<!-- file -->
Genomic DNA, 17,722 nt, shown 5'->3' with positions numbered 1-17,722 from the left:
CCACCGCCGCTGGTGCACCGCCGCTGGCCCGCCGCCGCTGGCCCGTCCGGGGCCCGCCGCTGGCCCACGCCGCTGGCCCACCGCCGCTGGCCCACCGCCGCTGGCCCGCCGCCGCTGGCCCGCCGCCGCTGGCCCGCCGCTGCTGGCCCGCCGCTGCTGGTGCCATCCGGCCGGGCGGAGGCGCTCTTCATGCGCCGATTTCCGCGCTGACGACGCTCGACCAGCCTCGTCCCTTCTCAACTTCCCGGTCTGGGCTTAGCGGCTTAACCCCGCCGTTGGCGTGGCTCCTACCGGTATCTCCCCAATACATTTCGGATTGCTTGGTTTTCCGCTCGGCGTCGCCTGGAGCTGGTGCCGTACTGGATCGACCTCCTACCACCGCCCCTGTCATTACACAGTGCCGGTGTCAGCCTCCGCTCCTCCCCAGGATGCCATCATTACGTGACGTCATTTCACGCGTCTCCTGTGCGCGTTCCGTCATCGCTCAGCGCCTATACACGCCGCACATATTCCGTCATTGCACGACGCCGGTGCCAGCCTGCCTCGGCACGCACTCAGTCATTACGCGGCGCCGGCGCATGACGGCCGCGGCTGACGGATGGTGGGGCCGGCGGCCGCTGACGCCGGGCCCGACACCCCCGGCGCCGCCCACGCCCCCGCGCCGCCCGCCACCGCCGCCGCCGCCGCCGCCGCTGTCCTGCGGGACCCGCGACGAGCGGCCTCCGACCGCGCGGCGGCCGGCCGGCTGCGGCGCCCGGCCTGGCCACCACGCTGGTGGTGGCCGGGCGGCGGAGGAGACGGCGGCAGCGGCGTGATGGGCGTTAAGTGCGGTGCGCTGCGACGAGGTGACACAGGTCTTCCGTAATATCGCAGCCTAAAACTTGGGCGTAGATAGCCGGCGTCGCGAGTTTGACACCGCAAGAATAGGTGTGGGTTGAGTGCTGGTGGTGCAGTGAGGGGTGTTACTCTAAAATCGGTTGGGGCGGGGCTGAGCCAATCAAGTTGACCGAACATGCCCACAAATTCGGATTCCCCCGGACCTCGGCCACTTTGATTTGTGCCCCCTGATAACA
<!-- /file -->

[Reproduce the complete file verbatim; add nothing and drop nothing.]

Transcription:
Genomic DNA, 17,722 nt, shown 5'->3' with positions numbered 1-17,722 from the left:
CCACCGCCGCTGGTGCACCGCCGCTGGCCCGCCGCCGCTGGCCCGTCCGGGGCCCGCCGCTGGCCCACGCCGCTGGCCCACCGCCGCTGGCCCACCGCCGCTGGCCCGCCGCCGCTGGCCCGCCGCCGCTGGCCCGCCGCTGCTGGCCCGCCGCTGCTGGTGCCATCCGGCCGGGCGGAGGCGCTCTTCATGCGCCGATTTCCGCGCTGACGACGCTCGACCAGCCTCGTCCCTTCTCAACTTCCCGGTCTGGGCTTAGCGGCTTAACCCCGCCGTTGGCGTGGCTCCTACCGGTATCTCCCCAATACATTTCGGATTGCTTGGTTTTCCGCTCGGCGTCGCCTGGAGCTGGTGCCGTACTGGATCGACCTCCTACCACCGCCCCTGTCATTACACAGTGCCGGTGTCAGCCTCCGCTCCTCCCCAGGATGCCATCATTACGTGACGTCATTTCACGCGTCTCCTGTGCGCGTTCCGTCATCGCTCAGCGCCTATACACGCCGCACATATTCCGTCATTGCACGACGCCGGTGCCAGCCTGCCTCGGCACGCACTCAGTCATTACGCGGCGCCGGCGCATGACGGCCGCGGCTGACGGATGGTGGGGCCGGCGGCCGCTGACGCCGGGCCCGACACCCCCGGCGCCGCCCACGCCCCCGCGCCGCCCGCCACCGCCGCCGCCGCCGCCGCCGCTGTCCTGCGGGACCCGCGACGAGCGGCCTCCGACCGCGCGGCGGCCGGCCGGCTGCGGCGCCCGGCCTGGCCACCACGCTGGTGGTGGCCGGGCGGCGGAGGAGACGGCGGCAGCGGCGTGATGGGCGTTAAGTGCGGTGCGCTGCGACGAGGTGACACAGGTCTTCCGTAATATCGCAGCCTAAAACTTGGGCGTAGATAGCCGGCGTCGCGAGTTTGACACCGCAAGAATAGGTGTGGGTTGAGTGCTGGTGGTGCAGTGAGGGGTGTTACTCTAAAATCGGTTGGGGCGGGGCTGAGCCAATCAAGTTGACCGAACATGCCCACAAATTCGGATTCCCCCGGACCTCGGCCACTTTGATTTGTGCCCCCTGATAACA